Gasoline expands when it warm and there are less molecules per volume than if the fuel was cooler. Therefore cold states/Canada get more energy per gallon of fuel by volume (the pumps dispense fuel by volume) than warm states if the pump isn't temperature compensated.

At the same time the station storage tanks are typically underground and the temperature is more stable underground (which is normally the average temperature of the location). Admittedly the storage tanks are usually under the pavement at the station and that might increase the temperature at the tank in sunny, warm states.
---

Honda emissions canisters are usually pretty small and I can't imagine that the Insight canister and it's hoses can hold ~3 gallons of fuel. Typically the canister is higher than the top of the fuel tank so liquid fuel shouldn't get into it.

[After studying the blow up drawings of the Insight fuel system.]
There is also a "two way valve" which allows air to enter the tank as fuel is used up but builds up a little pressure in the tank before it releases air (or perhaps fuel) into the canister. The ECM tests for that pressure and will throw a MIL if the air pressure doesn't exist (for instance if you don't tighten the gas cap properly).

But there might be enough fuel separator volume in the gas tank to hold a gallon or so if you put the fuel in slow enough. It would depend upon how far the air vent tube from the filler pipe extends down into the fuel tank (which creates the separator area), if the car is level etc.

In a good fuel system design the two way valve would be attached to the very top of the fuel separator volume so under a normal filling session no liquid fuel should be able to get to the canister. If nothing else the air pressure in the fuel separator won't be high enough to pass through the two way valve.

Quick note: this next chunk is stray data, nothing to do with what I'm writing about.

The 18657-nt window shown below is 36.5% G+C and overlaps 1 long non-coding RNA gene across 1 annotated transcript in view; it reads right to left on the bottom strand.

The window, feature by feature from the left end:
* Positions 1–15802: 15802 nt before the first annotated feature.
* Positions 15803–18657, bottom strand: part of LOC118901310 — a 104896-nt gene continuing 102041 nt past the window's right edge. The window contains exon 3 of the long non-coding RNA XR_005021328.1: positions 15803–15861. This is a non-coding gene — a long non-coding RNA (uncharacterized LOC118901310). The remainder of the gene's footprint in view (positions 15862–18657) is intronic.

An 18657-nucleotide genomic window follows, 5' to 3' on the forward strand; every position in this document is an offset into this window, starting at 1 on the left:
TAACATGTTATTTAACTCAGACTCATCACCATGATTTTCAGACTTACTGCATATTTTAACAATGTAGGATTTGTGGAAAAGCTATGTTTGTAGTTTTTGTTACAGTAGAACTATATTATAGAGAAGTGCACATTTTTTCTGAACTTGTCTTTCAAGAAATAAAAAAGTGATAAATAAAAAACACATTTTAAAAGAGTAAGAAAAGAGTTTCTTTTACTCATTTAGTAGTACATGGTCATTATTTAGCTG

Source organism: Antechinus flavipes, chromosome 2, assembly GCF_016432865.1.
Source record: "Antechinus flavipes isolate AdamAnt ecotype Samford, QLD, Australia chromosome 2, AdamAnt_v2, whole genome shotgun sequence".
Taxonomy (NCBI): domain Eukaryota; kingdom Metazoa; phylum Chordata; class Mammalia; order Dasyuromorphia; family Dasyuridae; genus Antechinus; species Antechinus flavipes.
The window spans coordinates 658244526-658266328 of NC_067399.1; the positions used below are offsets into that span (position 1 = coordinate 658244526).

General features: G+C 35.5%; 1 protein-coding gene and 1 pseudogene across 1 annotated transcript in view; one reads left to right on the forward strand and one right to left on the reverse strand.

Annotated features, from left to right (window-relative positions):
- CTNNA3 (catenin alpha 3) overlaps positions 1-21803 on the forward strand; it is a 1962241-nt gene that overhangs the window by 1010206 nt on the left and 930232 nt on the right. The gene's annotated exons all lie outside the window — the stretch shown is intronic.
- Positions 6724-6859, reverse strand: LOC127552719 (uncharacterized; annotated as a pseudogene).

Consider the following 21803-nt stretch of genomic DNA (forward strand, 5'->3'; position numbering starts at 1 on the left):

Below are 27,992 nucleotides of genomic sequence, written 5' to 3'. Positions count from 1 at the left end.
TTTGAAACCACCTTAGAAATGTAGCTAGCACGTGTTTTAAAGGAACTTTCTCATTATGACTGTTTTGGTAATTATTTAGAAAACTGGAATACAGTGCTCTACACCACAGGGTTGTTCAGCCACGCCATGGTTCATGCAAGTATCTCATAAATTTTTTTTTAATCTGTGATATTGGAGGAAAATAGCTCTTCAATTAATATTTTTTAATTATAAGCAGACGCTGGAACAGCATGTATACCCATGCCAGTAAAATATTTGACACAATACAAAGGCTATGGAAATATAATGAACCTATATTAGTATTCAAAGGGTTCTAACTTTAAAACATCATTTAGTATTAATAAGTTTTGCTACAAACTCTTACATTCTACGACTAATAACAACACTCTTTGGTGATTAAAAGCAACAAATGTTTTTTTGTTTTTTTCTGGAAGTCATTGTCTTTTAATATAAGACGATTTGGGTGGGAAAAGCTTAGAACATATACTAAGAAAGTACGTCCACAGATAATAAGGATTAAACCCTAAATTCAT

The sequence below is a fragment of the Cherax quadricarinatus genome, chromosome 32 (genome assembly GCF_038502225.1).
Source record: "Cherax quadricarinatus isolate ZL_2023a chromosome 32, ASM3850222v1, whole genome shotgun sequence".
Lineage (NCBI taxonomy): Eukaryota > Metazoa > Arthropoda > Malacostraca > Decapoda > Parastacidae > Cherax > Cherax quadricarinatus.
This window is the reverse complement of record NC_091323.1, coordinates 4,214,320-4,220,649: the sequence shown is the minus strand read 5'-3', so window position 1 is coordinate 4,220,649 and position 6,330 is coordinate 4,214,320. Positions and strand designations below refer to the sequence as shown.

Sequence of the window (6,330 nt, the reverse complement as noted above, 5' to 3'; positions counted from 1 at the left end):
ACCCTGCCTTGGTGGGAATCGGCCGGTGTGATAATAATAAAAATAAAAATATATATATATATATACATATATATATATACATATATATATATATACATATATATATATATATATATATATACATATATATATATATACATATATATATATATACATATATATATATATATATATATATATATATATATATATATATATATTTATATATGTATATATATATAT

I usually fill my cars by slowing the fuel flow down when the tank is within a gallon or so of where the nozzle is going to kick off. Then I even the $$.xx up to some amount and stop. I also try to go to the same station/pump if possible.
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Old 05-31-2013, 02:17 PM   #19 (permalink)
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Quote:
Originally Posted by weelliott View Post
This seems so ironic since Hawaii has the smallest temperature variation of any place in the states. In the 14 months I lived there I don't remember it ever being over 90, usually not over 85. And it seemed like a cold snap when it got down below 70 at night and I had to shut the windows to stay warm. Where buildings typically don't have AC or heat, demanding temperature compensated pumps seems foolish.
[conspiracy theory] I wouldn't doubt that the gas companies didn't mind doing it because they could then claim that the new pumps didn't save people money. [/conspiracy theory]

Especially so when you see this,

The table below displays the average monthly temperature in Honolulu Hawaii.

Temperature by: Fahrenheit
Honolulu Temperature Jan Feb Mar Apr May Jun Jul Aug Sep Oct Nov Dec Annual
Avg. Temperature 72.9 73.0 74.4 75.8 77.5 79.4 80.5 81.4 81.0 79.6 77.2 74.1 77.2

The average year round temperature is only 5 above the pump certification temperature.
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Old 05-31-2013, 02:40 PM   #20 (permalink)
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Right on roydy1.
Here in my town, the temps. can vary as much as 40 degrees between day and night.
http://www.weather.com/weather/wxcli.../monthly/91906